Campus Only Senior Thesis
Bachelor of Arts
Autism Spectrum Disorder (ASD) is a prevalent neurological and developmental diagnosis prevalent across the globe. ASD is typically looked at and assessed through a deficit lens. An approach from Lawrence Fung, called the Strength Based Model of Neurodiversity (SBMN) moves away from labeling individual’s differences as deficits and instead approaches autism through strength identification of individuals. There is a strong connection between ASD and substance use disorder (SUD) that is often overlooked and notably understudied. The prevalence rates of individuals who have both ASD and SUD are higher than typically assumed and the addiction treatment options that are currently available are not suitable for people with autism. The aim of this study is to explore if an existing addiction treatment- the Outpatient Program- is more effective for individuals with ASD when staffed and run by individuals with ASD, motivated by the SBMN approach than when run by therapists who are not specialized in ASD or the SBMN. The proposed intervention will consist of the same broad therapeutic methods as the Outpatient Program. Participants will go through a 10 week treatment period with measures being completed each month during the three month long baseline period, weekly during treatment, and at one week, one month, three months, 6 months, 9 months and one year during the post-treatment period. The proposed intervention will lead to the participants showing a decrease in reported addiction severity, and reported relapse, and a greater reported program satisfaction and reported social support as compared to the standard treatment.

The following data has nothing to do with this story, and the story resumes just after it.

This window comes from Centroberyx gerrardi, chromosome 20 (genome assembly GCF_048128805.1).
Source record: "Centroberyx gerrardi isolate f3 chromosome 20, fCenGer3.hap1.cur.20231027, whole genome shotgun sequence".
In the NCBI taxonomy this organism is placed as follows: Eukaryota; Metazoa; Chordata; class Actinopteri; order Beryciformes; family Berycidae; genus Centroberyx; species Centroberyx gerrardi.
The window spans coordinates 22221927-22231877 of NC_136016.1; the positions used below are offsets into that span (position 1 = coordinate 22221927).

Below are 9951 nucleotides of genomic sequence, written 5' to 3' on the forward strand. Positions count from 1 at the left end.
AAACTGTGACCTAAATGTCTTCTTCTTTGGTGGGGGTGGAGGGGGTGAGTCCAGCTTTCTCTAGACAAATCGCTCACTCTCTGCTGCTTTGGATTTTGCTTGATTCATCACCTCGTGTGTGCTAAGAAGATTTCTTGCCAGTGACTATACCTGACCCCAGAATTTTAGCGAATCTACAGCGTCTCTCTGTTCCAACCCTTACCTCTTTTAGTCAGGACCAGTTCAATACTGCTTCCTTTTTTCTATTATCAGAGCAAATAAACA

King-Hails, Lilah, "A NOVEL ADDICTION TREATMENT FOR INDIVIDUALS WITH AUTISM: USING A STRENGTH BASED MODEL OF NEURODIVERSITY" (2023). Scripps Senior Theses. 2126.
This thesis is restricted to the Claremont Colleges current faculty, students, and staff.